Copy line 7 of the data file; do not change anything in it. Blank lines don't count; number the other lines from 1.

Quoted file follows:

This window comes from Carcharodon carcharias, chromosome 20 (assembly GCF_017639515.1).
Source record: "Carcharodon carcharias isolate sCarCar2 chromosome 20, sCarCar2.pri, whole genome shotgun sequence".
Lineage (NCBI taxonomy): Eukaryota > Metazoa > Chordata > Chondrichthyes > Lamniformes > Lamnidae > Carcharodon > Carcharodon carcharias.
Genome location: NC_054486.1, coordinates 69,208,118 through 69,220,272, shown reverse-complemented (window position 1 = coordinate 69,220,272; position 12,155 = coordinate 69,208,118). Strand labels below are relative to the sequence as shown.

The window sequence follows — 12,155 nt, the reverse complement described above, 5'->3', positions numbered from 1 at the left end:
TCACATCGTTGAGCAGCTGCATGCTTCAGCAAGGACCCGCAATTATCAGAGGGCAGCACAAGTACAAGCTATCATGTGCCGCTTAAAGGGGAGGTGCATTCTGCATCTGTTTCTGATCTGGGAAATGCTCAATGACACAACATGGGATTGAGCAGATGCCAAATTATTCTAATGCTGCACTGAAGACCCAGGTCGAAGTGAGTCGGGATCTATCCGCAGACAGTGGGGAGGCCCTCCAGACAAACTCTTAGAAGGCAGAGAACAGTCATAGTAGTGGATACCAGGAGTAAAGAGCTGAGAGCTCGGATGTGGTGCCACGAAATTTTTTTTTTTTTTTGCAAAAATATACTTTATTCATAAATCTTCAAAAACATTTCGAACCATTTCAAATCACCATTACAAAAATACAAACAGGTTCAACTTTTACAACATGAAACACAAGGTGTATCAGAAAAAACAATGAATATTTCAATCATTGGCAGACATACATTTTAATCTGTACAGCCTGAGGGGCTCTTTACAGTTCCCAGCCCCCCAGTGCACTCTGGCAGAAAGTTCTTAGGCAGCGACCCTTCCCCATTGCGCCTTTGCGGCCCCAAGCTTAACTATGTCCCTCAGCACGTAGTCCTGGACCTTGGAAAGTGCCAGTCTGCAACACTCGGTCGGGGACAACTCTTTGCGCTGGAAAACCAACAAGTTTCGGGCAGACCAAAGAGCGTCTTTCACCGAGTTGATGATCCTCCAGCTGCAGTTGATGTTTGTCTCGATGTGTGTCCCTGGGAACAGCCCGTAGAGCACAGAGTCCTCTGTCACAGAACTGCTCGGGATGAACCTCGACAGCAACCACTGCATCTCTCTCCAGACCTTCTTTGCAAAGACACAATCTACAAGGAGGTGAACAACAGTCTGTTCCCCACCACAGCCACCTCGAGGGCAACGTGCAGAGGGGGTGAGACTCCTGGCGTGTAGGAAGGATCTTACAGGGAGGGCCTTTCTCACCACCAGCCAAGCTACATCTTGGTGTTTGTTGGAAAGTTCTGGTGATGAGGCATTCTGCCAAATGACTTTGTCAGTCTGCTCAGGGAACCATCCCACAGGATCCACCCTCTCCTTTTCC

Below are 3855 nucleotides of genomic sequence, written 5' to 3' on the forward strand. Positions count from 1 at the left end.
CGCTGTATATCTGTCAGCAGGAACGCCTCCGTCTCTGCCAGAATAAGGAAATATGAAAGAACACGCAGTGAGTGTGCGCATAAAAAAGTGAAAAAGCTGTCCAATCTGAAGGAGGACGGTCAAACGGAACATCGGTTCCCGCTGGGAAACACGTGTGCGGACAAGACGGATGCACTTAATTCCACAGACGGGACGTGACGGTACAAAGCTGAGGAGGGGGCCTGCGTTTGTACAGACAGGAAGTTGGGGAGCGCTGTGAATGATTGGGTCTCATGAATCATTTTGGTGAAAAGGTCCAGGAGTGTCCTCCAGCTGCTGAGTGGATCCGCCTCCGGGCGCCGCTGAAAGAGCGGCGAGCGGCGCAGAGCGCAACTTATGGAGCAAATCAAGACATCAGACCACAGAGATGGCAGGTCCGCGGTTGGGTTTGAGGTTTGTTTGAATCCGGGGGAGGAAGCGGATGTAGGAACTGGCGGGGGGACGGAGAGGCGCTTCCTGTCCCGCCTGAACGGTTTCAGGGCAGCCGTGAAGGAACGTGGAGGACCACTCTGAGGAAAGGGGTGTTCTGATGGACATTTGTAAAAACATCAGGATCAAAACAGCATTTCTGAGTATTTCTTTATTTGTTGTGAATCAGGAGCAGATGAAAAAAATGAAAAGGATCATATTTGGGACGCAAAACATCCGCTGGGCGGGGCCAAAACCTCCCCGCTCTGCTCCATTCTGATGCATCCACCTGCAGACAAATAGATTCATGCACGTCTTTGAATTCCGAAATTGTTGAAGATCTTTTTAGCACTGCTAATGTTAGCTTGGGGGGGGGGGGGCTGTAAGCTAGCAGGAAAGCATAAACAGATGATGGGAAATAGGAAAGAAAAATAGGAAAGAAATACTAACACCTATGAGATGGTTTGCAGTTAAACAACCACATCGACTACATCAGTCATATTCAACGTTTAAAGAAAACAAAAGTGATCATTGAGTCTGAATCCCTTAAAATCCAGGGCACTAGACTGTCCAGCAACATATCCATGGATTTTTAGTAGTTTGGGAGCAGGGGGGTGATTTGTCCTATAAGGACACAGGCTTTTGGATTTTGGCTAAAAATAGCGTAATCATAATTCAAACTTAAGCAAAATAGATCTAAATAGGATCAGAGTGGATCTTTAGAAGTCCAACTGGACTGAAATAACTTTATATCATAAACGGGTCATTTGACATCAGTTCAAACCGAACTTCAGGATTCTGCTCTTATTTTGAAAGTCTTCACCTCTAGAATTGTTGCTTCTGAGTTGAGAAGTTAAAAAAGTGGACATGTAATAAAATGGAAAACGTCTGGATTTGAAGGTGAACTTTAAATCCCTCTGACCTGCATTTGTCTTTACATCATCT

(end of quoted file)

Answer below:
Below are 3855 nucleotides of genomic sequence, written 5' to 3' on the forward strand. Positions count from 1 at the left end.